Dealing with urban decarbonization projects are complicated — but managing these projects in remote and potentially icy areas that may also be polar bear denning regions is a whole other level of difficult.

A keynote presentation, which was recently presented by Canadian Consulting Engineer, provided several informative insights from engineers working in the field of sustainable energy development in remote locations.

Starting with the end in mind, engineers need to work in collaboration with locals on logistics in isolated communities, consider all uses of energy (including heating, transportation and electrical utilities) and ensure the process of consultation and engagement is continual.

Michael Wrinch, president and CEO of Hedgehog Technologies, shared his experiences of leading and developing electromechanical systems for marine, mining, amusement, utility and other industries for more than 23 years. With offices in Burnaby and Calgary, he and his engineers specialize in solutions for harsh and hazardous environments, energy infrastructure and advanced controls. Wrinch has served as a board member and president-elect for Engineers Canada, a board member for Technical Safety BC and an adjunct professor of engineering at the University of British Columbia.

Profile photo of Michael Wrinch

Michael Wrinch, president and CEO of Hedgehog Technologies.

What makes remote communities uniquely challenging? “They are geographically remote, and you usually can’t hop in your car and drive there unless there’s a great expense involved,” said Wrinch, who emphasized the risks and limitations of being in a remote location, such as infrastructure challenges and equipment scarcity. For example, is there access to cranes?

There are also cultural differences that need to be respected. He joked that “going city” on someone is not the way to get things done.

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The best advice he was given when working with a First Nation group was that “when you do projects in our community, start with the end in mind.” Can this energy system be running in 20 or 50 years? Therefore, the training, support, costs, operations and maintenance variables have to be worked out in advance in order to ensure long-term success.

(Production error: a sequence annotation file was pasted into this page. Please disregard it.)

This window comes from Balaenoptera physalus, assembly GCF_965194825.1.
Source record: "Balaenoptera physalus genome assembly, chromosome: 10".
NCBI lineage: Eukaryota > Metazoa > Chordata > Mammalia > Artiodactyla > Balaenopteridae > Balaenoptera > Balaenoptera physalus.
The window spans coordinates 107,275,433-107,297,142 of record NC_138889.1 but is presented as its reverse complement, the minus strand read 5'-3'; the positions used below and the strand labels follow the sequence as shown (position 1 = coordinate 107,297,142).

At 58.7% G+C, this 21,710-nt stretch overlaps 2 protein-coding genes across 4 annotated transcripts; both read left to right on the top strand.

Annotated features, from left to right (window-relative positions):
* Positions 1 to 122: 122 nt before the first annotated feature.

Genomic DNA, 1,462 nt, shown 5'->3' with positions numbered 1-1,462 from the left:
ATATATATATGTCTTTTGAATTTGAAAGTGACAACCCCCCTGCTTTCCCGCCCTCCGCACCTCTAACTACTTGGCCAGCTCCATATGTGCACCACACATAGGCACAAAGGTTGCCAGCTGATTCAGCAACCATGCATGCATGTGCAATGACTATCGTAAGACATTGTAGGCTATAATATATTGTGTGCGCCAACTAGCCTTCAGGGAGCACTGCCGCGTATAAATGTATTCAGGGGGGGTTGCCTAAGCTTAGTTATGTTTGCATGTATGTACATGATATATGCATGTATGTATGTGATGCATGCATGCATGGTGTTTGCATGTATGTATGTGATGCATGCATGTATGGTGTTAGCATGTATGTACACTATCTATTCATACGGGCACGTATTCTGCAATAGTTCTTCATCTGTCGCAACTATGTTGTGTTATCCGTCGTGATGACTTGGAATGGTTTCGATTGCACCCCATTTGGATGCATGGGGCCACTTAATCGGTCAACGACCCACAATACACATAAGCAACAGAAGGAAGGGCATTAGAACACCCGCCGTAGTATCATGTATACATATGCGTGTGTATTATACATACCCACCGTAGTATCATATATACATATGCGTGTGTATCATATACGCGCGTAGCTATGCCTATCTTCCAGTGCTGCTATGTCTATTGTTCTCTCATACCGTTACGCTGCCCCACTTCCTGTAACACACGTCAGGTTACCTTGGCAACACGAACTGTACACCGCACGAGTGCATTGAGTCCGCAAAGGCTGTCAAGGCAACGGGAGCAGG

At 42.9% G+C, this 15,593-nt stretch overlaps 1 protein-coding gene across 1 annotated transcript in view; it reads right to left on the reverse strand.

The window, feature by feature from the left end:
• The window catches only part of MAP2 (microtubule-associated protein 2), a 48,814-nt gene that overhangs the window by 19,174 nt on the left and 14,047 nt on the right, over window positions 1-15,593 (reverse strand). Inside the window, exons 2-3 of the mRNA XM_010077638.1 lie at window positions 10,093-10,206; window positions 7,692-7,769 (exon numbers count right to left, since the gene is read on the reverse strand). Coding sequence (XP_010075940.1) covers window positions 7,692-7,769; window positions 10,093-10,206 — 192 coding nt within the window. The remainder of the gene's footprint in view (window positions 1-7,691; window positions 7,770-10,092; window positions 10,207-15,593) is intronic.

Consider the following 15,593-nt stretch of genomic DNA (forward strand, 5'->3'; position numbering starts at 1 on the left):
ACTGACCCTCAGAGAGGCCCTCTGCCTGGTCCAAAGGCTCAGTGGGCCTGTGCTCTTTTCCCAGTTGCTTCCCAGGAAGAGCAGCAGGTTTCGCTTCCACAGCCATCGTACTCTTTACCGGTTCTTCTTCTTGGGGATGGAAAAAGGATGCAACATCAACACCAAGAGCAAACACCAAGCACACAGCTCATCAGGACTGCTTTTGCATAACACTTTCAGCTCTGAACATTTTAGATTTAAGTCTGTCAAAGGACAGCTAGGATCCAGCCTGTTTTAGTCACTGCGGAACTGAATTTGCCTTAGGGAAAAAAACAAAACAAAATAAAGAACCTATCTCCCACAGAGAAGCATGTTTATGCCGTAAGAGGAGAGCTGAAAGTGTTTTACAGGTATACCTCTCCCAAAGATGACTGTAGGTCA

“It’s important to plan for the entire energy cycle,” said Wrinch, who explained how this comprehensive view keeps in mind the local energy sources. Decarbonization should involved the utility services available and the energy mix needed – for example, 60 per cent heat need for certain areas in the north.

According to Wrinch, hydroelectric, wind and solar seem to be the most mature energy options available at this time. However, there are risks with regard to intermittent energy availability due to lack of sun and wind at times. So stabilizing tools to maintain energy loads for survival in remote locations is critical, such storage batteries.

Hartley Bay

Hedgehog Technologies engineered this smart remote microgrid project for the Gitga’at Nation in Hartley Bay, B.C. Credit: Hedgehog.

Planning and decision-making process variables for clean energy projects:

  • Must be a renewable resource
  • Technology must have global maturity
  • Generating capacity must be significant
  • Environmentally sustainable
  • Project life of more than 20 years
  • Must integrate into existing system
  • Project cost must be funded or fast payback
  • Operations, ownership, and employment must be local
  • Leadership and community buy-in required
  • Construction completion must be timely (under three years)

When it comes to other social aspects, Wrinch emphasized certain variables. “Respect the social, cultural, and economic dynamics of the community,” he advises. “Engaging with local partners and ensuring that projects are culturally appropriate for optimal integration.”

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When it comes to economic aspects of decarbonizing remote communities, “initial investment costs, ongoing maintenance, and operational expenses” need to be considered, said Wrinch. “Remote renewable energy projects should be financially sustainable without imposing undue economic burdens on the community.”

The presentation was sponsored by Rheem, CIMA+ and Reliable Controls.

To view the entire presentation, click here:

Keynote: Past, Current and Future Efforts to Decarbonize Remote Communities

Featured image credit: Hedgehog Technologies.


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